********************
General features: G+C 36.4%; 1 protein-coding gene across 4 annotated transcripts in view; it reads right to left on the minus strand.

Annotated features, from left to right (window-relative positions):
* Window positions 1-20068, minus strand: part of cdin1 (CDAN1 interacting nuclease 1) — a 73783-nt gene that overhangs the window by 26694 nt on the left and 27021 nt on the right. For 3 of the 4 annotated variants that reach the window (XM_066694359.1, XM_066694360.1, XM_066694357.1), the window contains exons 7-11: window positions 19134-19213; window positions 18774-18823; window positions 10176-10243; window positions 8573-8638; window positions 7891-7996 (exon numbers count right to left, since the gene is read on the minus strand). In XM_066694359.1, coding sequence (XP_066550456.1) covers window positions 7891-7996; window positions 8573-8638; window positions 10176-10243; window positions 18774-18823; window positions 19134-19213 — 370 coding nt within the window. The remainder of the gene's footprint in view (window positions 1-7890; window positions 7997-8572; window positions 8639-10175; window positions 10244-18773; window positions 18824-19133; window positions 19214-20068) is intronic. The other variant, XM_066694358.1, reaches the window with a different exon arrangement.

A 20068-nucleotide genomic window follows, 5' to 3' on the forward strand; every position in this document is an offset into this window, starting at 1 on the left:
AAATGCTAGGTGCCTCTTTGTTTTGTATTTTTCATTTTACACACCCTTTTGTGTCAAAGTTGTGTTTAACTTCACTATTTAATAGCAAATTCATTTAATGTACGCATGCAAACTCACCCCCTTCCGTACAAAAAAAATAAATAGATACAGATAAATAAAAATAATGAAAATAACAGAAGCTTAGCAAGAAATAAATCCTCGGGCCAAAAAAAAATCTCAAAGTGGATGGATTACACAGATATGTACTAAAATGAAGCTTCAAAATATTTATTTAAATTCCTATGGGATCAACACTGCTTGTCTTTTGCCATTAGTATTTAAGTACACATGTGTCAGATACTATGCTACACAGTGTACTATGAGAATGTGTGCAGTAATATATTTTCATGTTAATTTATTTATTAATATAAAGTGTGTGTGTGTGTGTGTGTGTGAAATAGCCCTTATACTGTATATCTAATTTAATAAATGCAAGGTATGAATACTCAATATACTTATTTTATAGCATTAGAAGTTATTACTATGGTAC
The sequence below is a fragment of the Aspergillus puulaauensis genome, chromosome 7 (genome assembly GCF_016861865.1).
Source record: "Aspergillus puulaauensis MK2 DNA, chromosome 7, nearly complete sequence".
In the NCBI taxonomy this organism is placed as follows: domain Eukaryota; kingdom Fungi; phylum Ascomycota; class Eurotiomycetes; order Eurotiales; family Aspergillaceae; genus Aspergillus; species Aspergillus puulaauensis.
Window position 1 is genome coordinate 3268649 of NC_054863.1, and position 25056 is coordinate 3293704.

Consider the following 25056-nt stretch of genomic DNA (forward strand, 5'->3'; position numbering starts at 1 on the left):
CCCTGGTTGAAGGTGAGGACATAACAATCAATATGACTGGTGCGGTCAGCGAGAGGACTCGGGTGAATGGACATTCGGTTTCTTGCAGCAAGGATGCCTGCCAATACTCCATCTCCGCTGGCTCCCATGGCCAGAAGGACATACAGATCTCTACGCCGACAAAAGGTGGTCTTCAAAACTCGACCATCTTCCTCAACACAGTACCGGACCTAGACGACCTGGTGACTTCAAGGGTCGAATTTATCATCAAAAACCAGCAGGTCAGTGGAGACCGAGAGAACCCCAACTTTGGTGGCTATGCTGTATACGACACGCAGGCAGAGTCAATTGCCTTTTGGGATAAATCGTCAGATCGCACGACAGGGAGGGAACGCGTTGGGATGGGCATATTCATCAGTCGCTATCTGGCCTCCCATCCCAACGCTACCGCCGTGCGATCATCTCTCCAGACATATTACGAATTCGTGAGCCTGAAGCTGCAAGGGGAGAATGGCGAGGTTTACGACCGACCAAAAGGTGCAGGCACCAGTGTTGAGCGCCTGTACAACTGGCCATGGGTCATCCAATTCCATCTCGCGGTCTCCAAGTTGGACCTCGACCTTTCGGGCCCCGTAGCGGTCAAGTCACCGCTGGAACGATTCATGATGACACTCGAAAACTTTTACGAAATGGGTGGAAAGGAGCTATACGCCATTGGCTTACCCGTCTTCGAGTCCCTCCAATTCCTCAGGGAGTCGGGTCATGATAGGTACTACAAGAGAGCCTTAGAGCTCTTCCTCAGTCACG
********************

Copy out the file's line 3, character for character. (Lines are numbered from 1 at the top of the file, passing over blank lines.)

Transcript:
* Window positions 1-20068, minus strand: part of cdin1 (CDAN1 interacting nuclease 1) — a 73783-nt gene that overhangs the window by 26694 nt on the left and 27021 nt on the right. For 3 of the 4 annotated variants that reach the window (XM_066694359.1, XM_066694360.1, XM_066694357.1), the window contains exons 7-11: window positions 19134-19213; window positions 18774-18823; window positions 10176-10243; window positions 8573-8638; window positions 7891-7996 (exon numbers count right to left, since the gene is read on the minus strand). In XM_066694359.1, coding sequence (XP_066550456.1) covers window positions 7891-7996; window positions 8573-8638; window positions 10176-10243; window positions 18774-18823; window positions 19134-19213 — 370 coding nt within the window. The remainder of the gene's footprint in view (window positions 1-7890; window positions 7997-8572; window positions 8639-10175; window positions 10244-18773; window positions 18824-19133; window positions 19214-20068) is intronic. The other variant, XM_066694358.1, reaches the window with a different exon arrangement.